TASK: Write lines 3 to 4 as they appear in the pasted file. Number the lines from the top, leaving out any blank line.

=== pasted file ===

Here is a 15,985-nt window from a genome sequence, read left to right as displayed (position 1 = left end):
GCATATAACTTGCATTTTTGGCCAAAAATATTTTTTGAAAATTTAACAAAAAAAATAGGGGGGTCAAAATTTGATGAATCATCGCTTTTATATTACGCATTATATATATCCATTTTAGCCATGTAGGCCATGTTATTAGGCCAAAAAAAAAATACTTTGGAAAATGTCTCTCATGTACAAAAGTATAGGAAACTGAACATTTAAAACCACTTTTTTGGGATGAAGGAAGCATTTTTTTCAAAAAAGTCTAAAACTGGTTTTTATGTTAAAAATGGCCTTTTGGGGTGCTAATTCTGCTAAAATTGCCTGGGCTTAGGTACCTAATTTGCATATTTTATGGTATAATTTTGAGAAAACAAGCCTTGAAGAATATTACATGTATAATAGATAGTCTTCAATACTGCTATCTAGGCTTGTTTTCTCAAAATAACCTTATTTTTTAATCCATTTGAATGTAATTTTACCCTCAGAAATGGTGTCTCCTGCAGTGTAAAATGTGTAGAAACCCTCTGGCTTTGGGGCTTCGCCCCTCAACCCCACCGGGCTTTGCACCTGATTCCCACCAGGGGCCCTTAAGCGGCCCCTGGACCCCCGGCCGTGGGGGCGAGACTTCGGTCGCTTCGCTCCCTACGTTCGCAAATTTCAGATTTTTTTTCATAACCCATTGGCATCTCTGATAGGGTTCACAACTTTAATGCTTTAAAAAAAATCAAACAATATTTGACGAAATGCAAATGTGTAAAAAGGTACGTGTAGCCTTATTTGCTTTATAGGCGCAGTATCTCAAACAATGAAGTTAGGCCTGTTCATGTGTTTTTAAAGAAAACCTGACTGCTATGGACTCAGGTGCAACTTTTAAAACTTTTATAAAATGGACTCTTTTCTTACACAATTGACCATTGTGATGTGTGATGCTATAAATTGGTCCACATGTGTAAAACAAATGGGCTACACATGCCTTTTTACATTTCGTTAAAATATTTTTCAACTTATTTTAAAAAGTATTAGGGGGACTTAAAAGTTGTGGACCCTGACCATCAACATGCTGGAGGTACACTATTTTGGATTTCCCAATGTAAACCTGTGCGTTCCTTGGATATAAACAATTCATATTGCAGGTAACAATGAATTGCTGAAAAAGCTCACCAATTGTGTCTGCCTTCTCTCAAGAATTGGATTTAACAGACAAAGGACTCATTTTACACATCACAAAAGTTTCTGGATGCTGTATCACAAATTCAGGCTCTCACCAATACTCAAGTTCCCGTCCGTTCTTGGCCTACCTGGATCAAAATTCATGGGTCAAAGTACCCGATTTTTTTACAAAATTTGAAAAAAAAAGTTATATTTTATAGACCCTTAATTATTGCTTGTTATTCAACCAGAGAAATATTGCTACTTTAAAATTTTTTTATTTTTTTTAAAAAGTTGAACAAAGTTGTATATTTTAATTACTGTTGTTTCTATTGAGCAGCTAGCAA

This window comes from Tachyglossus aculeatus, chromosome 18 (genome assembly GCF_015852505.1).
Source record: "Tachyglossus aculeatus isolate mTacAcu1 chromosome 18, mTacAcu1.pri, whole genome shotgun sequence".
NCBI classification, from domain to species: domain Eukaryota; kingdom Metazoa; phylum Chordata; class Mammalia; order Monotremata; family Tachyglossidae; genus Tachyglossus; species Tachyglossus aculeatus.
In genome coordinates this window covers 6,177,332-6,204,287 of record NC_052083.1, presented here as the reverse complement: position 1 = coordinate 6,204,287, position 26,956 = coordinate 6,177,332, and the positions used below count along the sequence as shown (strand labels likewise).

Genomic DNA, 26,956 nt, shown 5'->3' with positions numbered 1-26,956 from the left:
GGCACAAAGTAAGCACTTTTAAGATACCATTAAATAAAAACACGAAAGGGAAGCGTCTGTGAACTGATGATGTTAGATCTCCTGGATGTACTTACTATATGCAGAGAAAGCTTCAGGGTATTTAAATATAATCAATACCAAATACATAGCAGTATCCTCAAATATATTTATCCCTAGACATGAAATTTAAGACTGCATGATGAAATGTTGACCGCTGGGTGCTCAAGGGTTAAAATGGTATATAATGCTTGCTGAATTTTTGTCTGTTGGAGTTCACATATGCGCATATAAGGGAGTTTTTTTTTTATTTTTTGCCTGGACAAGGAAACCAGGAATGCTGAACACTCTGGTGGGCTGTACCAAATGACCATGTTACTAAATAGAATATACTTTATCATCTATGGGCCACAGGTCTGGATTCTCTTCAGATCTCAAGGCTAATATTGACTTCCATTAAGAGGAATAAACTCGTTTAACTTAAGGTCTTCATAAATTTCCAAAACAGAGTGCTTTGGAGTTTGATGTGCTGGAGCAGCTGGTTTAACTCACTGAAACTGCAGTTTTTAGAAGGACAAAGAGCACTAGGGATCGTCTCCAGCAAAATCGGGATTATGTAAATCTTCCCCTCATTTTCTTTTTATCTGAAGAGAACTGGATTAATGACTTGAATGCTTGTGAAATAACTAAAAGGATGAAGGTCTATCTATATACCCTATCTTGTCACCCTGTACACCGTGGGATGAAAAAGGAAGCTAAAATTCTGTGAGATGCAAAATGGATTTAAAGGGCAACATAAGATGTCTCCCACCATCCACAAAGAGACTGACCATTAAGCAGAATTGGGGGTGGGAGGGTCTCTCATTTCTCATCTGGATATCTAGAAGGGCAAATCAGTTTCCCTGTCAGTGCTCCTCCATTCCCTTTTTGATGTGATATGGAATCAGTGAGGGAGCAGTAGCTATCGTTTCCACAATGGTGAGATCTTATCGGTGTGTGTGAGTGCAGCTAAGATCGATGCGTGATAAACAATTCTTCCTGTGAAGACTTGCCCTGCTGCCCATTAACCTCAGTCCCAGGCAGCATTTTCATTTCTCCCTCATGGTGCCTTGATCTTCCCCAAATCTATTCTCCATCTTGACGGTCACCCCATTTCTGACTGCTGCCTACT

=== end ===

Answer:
This window comes from Tachyglossus aculeatus, chromosome 18 (genome assembly GCF_015852505.1).
Source record: "Tachyglossus aculeatus isolate mTacAcu1 chromosome 18, mTacAcu1.pri, whole genome shotgun sequence".